How to Solve the SSH Key Authentication Hanging Problem on Debian Server: A Step-by-Step Guide

Question:

I have a headless Debian server (rented VPS) with two accounts that use RSA key authentication. When I try to log in with Putty, the process hangs at the “Authenticating” message indefinitely. This happens for both accounts, even though I have root ssh enabled in the config. I have rebooted the server, removed and re-added the authorized_keys file, and verified that the key works for another account. However, none of these steps solved the problem. I need to fix this issue as soon as possible to grant access to a third-party. What could be causing the ssh key authentication to hang and how can I resolve it?

Answer:

How to Fix SSH Key Authentication Hanging Issue on Debian Server

If you have a headless Debian server (rented VPS) with two accounts that use RSA key authentication, you may encounter a problem when you try to log in with Putty. The process may hang at the “Authenticating” message indefinitely, and you may not be able to access your server. This can be frustrating, especially if you need to grant access to a third-party. In this article, we will explain what could be causing the ssh key authentication to hang and how to resolve it.

There are several possible causes for the ssh key authentication hanging issue. Some of them are:

  • A problem with your ~/.bashrc or /etc/profile files. These files are executed when you log in to your server, and they may contain commands or scripts that are blocking or slowing down the login process. For example, if you have a command that tries to access a network resource that is unavailable, it may cause the ssh session to hang.
  • A problem with your authorized_keys file. This file contains the public keys that are allowed to log in to your server. It may be corrupted, misconfigured, or have incorrect permissions. For example, if you have a command=”command” directive attached to your key, it may prevent you from logging in normally. Or, if you have a wrong key or a duplicate key in the file, it may cause a conflict.
  • A problem with your network or firewall settings. There may be something in your network or firewall that is blocking or interfering with the ssh connection. For example, if you have a DNS issue that prevents you from resolving the hostname of your server, or if you have a port that is closed or filtered, it may prevent you from logging in.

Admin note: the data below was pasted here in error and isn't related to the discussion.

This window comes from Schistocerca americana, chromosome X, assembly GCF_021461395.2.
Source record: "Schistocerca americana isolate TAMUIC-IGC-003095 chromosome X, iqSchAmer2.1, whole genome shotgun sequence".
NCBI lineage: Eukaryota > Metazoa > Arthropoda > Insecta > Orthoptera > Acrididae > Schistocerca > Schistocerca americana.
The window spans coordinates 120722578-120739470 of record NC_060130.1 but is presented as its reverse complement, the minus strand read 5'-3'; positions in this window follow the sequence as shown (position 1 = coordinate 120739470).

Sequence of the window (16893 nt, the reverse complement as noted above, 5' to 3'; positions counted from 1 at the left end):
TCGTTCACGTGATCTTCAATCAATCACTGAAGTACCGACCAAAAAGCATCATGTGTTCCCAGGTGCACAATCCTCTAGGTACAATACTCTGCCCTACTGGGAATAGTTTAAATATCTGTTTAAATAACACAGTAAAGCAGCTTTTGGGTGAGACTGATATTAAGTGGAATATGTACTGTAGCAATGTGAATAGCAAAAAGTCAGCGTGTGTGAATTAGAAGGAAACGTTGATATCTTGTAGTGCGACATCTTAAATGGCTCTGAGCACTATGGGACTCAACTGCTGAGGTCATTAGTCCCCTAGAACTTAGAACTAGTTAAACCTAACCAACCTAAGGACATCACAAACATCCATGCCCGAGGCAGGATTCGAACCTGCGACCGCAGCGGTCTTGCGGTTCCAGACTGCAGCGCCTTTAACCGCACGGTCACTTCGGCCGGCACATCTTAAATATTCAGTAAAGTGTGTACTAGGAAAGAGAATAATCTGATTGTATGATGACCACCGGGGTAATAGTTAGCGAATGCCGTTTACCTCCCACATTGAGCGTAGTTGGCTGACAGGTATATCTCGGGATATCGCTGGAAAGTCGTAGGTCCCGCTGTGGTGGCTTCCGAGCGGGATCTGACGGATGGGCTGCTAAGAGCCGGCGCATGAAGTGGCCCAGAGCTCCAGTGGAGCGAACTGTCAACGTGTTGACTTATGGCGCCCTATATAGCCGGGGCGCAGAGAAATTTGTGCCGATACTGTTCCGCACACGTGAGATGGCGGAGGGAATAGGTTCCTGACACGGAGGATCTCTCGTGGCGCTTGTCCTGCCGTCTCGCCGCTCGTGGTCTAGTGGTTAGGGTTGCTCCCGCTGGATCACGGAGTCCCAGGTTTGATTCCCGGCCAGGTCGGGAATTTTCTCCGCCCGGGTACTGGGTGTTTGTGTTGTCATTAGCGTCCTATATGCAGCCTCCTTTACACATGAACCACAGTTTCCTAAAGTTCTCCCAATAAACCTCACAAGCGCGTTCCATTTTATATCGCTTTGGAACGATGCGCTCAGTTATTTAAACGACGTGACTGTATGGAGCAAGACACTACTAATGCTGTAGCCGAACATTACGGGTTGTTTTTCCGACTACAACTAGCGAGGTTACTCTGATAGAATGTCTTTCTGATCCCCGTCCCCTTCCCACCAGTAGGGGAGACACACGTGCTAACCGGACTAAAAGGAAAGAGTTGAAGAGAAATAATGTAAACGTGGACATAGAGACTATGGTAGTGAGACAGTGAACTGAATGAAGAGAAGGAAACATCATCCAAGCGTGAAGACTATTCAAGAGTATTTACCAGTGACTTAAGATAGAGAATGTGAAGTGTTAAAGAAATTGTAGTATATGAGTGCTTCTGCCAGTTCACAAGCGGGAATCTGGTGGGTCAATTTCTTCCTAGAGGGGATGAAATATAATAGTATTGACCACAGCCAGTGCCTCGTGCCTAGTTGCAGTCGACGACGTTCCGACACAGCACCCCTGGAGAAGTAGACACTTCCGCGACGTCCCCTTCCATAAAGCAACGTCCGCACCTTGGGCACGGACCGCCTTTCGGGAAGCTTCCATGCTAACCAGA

• Possible Solutions

    Depending on the cause of the problem, there are different solutions that you can try. Some of them are:

  • Run ssh with debug options. You can use the -vvv option to run ssh with verbose output, which can help you identify where the problem is. For example, you can run ssh -vvvvv user@hostname and see what messages are displayed. If you see a message like “PTY allocation request failed on channel 0”, it may indicate a problem with your ~/.bashrc or /etc/profile files. If you see a message like “Server denied our key”, it may indicate a problem with your authorized_keys file. If you see a message like “Connection timed out”, it may indicate a problem with your network or firewall settings.
  • Run sshd with debug options. You can also run the ssh daemon on your server with debug options, which can help you see what is happening on the server side. For example, you can run /usr/sbin/sshd -d -D -p 222 on your server, which will run sshd in debug mode on port 222. Then, you can run ssh -v -C -A -X -p 222 user@hostname on your client, which will connect to the server on port 222. You can then see the output of sshd on the server and see if there is any error or warning.
  • Check and modify your ~/.bashrc or /etc/profile files. If you suspect that there is something in your ~/.bashrc or /etc/profile files that is causing the problem, you can try to modify them or bypass them. For example, you can run ssh -vvvvv user@hostname “/bin/bash –noprofile –norc -i” on your client, which will run bash without executing the ~/.bashrc or /etc/profile files. If this lets you log in, then you can edit the files and remove or comment out the problematic commands or scripts.
  • Check and modify your authorized_keys file. If you suspect that there is something in your authorized_keys file that is causing the problem, you can try to modify it or replace it. For example, you can log in to your server with another account that works, and then check the permissions, ownership, and content of the authorized_keys file. You can use chmod, chown, and nano commands to change them. You can also try to remove and re-add the public key of the account that does not work, or use a different key pair.
  • Check and modify your network or firewall settings. If you suspect that there is something in your network or firewall that is causing the problem, you can try to modify them or bypass them. For example, you can use nslookup, ping, and telnet commands to test the connectivity and resolution of your server. You can also use Network Utility or other tools to scan for open ports and see if port 22 is open. You can also check your firewall settings and see if there is any rule that is blocking or filtering the ssh traffic.
  • Conclusion

    In

this article, we have explained what could be causing the ssh key authentication to hang and how to resolve it. We hope that this article has helped you solve your problem and access your server. If you have any questions or feedback, please feel free to leave a comment below. Thank you for reading.

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